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No discrimination with publication of Common Entrance Results



The fact that the Common Entrance Examination results were published only in Searchlight newspaper this year had nothing to do with discrimination, political partisanship or any other evil ascribed to Ministry of Education officials in the ill-informed, irresponsible editorial of the Vincentian newspaper last week.{{more}}

On the contrary, the fact that we published the results had everything to do with the persistence, vigilance, efficiency and hard work of the Searchlight team.

Had the Editor at the Vincentian done the basic investigation that is expected of a good journalist, he would have determined the following: On the morning of Wednesday, June 11th, Searchlight contacted the Ministry of Education to find out if the results would be ready for publication in the Newspaper of Friday, June 13th. We were told to call back. At 8:30 p.m. on Wednesday night, a senior ministry official told us that the results would not be ready until the following week. We were, therefore, surprised when on the afternoon of Thursday, June 12th, we learned that the results had been released to the schools. We immediately contacted the Ministry of Education who confirmed what we had heard and agreed to provide us with a soft copy of the results.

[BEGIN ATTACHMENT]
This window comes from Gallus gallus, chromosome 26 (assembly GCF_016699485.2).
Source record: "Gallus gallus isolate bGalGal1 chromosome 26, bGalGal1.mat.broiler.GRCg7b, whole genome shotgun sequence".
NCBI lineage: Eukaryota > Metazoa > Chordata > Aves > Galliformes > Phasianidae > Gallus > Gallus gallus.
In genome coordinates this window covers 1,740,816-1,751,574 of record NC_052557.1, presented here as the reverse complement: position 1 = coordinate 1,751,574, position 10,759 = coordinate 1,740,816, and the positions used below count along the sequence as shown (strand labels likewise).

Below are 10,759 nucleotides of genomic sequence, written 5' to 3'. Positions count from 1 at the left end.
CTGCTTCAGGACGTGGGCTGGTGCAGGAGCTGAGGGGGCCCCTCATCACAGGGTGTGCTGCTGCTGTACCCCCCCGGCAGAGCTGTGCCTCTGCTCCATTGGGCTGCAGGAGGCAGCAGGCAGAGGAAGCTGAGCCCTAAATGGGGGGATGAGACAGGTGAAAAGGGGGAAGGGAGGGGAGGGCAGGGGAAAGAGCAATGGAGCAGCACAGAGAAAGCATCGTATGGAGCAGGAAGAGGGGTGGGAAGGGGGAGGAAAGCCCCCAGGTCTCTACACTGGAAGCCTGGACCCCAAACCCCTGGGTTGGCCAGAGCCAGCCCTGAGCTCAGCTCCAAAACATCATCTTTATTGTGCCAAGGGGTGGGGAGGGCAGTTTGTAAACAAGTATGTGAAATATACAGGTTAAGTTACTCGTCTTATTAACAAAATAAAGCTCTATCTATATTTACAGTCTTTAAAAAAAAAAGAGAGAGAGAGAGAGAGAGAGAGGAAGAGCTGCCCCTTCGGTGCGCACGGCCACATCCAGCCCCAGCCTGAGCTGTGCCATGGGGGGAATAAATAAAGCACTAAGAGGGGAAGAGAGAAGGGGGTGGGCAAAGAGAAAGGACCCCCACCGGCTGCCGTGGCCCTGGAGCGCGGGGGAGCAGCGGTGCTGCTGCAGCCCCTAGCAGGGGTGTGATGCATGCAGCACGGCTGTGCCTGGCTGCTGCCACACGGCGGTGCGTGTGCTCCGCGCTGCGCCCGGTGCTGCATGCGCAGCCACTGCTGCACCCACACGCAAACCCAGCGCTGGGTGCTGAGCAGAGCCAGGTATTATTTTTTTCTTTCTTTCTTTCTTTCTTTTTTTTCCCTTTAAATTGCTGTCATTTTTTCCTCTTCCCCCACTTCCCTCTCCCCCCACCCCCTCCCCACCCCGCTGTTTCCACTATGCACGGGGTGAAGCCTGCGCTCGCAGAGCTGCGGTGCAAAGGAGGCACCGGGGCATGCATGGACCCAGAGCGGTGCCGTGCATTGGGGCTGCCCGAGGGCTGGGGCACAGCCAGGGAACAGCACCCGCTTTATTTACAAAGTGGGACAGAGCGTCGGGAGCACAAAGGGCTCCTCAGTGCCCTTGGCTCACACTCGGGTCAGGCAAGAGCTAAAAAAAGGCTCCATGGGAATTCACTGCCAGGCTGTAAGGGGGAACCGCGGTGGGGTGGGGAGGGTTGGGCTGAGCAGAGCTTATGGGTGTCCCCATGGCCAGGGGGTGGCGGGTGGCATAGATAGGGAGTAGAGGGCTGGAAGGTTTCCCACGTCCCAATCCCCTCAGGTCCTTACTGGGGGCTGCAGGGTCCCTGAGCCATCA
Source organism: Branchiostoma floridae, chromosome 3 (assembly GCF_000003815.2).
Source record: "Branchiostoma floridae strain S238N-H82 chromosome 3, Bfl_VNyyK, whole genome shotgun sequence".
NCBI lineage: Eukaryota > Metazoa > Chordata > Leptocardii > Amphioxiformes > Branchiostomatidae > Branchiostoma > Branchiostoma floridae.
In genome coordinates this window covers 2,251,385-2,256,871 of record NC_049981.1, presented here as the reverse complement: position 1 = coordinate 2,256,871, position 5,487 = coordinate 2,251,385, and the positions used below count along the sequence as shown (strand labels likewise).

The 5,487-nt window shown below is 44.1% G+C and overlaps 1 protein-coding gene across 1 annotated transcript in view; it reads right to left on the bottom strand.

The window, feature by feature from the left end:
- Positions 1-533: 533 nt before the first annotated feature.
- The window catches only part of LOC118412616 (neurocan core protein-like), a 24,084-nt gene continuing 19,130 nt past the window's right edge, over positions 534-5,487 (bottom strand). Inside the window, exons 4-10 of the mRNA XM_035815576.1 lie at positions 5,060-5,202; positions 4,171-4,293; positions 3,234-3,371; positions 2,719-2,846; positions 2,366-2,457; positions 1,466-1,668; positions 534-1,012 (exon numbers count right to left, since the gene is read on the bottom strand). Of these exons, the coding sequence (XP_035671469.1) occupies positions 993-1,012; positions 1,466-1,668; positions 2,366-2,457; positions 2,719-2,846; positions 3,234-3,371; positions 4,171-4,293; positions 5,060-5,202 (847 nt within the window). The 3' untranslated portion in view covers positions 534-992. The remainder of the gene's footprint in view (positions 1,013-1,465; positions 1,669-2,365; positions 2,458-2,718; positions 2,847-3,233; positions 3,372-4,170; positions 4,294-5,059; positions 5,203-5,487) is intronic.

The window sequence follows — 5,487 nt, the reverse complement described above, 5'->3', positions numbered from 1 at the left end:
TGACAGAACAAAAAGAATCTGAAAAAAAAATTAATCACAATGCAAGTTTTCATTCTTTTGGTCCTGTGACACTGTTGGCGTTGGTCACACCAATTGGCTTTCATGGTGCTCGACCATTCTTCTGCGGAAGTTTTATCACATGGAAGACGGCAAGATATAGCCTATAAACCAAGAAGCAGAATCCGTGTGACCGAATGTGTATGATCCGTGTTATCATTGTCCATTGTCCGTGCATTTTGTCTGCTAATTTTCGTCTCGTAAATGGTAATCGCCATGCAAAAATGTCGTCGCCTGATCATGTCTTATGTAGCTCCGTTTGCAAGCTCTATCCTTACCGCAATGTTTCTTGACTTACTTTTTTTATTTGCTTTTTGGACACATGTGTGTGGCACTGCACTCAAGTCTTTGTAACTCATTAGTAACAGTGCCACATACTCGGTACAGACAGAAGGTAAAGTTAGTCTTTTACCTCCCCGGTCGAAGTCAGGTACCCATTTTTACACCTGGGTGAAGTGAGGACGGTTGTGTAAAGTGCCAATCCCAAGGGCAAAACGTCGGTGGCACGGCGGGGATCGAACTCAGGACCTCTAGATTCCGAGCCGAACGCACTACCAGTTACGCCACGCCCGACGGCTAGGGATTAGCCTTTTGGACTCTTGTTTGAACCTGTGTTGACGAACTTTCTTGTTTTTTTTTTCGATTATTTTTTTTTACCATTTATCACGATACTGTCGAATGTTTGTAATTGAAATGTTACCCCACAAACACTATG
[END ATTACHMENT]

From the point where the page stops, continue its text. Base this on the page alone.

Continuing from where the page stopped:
Our team sprang into action, as we realized the importance of publishing the results that week. Publishing the results eight days after they had been released would significantly diminish their news value.

Within two hours, we had produced an eight-page Common Entrance pass list supplement. Thankfully, unlike some other occasions, it was not too late for our printers, SVG Publishers, to accommodate us, and they agreed to print and insert the supplement in our newspaper.

This is not the first time that Searchlight has been the only Newspaper to publish news that broke on a Thursday in the next day’s paper. A report of the November 29th, 2007, earthquake was carried in our November 30th paper; the March 6th, 2008, bomb scare at the Milton Cato Memorial Hospital was reported in our March 7th paper. These are just two examples of at least eight occasions since last August that we have been able to respond to news events in this manner.

A Newspaper that sits back and waits for information to fall in its lap or to be “divulged” to it seems not to be ready for today’s world of competitive journalism. We went after the information, and got it.

So let us not use accusations of partisan political agendas, impoliteness or “political correctness” to deflect attention away from shortcomings which may exist in other quarters.